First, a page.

LOUISVILLE, Ky. (AP) — State Sen. Sara Beth Gregory was defeated by a fellow Republican on Tuesday as primary election voters in Kentucky set the lineup of candidates who will wage a district-by-district fight in the fall to determine whether power in the General Assembly remains divided.
With the GOP's majority in the state Senate secure, the focus in coming months will be whether Democrats retain control of the Kentucky House amid a strong push by Republicans to consolidate their legislative influence.
Democratic state Rep. Keith Hall was defeated by attorney Chris Harris, according to unofficial returns late Tuesday.
Although Gregory and Hall were defeated, many legislative incumbents defeated challengers from within their own parties.
On the Senate side, Gregory lost a hard-fought campaign against challenger Max Wise in the 16th Senate District. Both are staunch conservatives who oppose abortion, same-sex marriage and the federal health care overhaul.
No Democrat filed for the seat in the solidly Republican district.
Gregory served in the House before joining the Senate. She won a special election in 2013 to serve the remainder of David Williams' term after the former Senate president resigned to accept an appointment to a judgeship.
In the House, Democrats have seen their historic majority dwindle to a 54-46 advantage. The slim margin gives Republicans perhaps their best chance in decades to win a majority and set the agenda for the legislative chamber that gets first crack at crafting the state budget every two years.
U.S. Sen. Rand Paul, a potential GOP presidential candidate in 2016, vowed to put his political weight behind his fellow Kentucky Republicans running for the state House. After spending decades in the shadows of Democrats, the GOP has "a realistic shot at taking over the Kentucky House," Paul said in a video message to Republicans gathered for U.S. Sen. Mitch McConnell's primary election victory.
"Sen. McConnell and I will leave no stone unturned until conservatives rule again in Washington and in Frankfort," Paul said.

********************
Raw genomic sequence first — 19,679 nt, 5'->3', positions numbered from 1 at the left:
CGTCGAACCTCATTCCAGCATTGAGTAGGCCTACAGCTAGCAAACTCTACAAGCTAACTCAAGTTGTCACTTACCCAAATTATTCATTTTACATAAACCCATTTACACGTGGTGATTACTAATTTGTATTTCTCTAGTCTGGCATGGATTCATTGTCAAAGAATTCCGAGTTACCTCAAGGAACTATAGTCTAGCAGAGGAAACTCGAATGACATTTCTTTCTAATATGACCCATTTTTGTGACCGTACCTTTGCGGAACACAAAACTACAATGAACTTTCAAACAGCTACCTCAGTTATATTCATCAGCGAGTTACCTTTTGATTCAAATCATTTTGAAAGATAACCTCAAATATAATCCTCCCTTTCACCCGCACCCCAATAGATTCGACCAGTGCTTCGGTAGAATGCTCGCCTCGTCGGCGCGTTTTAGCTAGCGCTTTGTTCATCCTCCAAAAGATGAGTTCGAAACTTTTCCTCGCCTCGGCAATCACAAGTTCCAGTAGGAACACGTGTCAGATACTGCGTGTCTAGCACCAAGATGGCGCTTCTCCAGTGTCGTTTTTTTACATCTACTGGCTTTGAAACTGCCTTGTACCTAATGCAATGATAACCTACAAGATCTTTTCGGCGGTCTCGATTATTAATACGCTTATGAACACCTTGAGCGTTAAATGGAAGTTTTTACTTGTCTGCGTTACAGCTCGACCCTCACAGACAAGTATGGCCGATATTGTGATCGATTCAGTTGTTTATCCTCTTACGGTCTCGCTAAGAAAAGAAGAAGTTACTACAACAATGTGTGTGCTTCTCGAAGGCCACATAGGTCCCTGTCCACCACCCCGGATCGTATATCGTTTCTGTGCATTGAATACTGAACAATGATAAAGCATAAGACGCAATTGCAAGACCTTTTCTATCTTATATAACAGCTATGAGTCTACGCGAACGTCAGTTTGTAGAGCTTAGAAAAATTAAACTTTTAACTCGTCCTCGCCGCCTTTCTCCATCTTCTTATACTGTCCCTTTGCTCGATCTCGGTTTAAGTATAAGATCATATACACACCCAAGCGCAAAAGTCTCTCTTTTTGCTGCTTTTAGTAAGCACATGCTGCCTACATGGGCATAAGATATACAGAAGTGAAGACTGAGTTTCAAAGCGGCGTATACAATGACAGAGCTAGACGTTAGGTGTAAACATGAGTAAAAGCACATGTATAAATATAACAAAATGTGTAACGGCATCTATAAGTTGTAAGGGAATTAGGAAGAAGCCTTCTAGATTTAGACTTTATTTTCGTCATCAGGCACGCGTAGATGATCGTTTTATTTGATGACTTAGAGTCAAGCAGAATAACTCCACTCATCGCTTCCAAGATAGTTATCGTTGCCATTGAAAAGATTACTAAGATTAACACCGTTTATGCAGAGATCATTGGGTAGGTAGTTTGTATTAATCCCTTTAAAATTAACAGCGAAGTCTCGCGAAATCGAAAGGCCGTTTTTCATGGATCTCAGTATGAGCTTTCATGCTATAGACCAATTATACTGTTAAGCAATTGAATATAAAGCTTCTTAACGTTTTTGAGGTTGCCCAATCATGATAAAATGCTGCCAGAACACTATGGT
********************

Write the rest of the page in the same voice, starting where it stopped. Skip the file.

House Speaker Greg Stumbo predicted Democrats will still be in charge of the House when lawmakers reconvene for their regular session in January.
"We have a lot in our favor," the Prestonsburg Democrat said. "We'll be well funded, we'll have (U.S. Senate candidate) Alison Lundergan Grimes at the top of the ticket and we will be working closely with Governor Beshear to push forward an agenda that will create jobs and improve our schools."
State GOP Chairman Steve Robertson said both parties "are going to be focused like a laser beam" on Kentucky House races. "It's going to be a top priority for both of us."
But first voters had to choose nominees in multiple contested primaries for legislative seats. In most cases, both Republican and Democratic incumbents moved on to the general election.
One Democrat who lost a tough fight was Hall, who heads the House Tourism Development and Energy Committee. The Phelps lawmaker was defeated by Chris Harris, an attorney and Pike County Fiscal Court member, in the 93rd District.
Hall touted his ability to deliver state funding for his eastern corner of Kentucky. Harris raised ethics as a campaign issue.
Hall was fined $2,000 by the Legislative Ethics Commission in 2011 after one of his companies received more than $171,000 in contracts for sewer projects. Hall was reprimanded for voting for a state budget that included money to pay for the sewer work.
No Republican filed for the 93rd District seat.
Meanwhile, former gubernatorial candidate Phil Moffett defeated Shellie May for the Republican nomination for an open state House seat in Jefferson County. Moffett is a tea party activist who lost to then-Senate President David Williams in the 2011 GOP primary for governor. Democrat Ashley Miller was unopposed in the district's Democratic primary. The Republican incumbent, Rep. Julie Raque Adams, is running for the state Senate.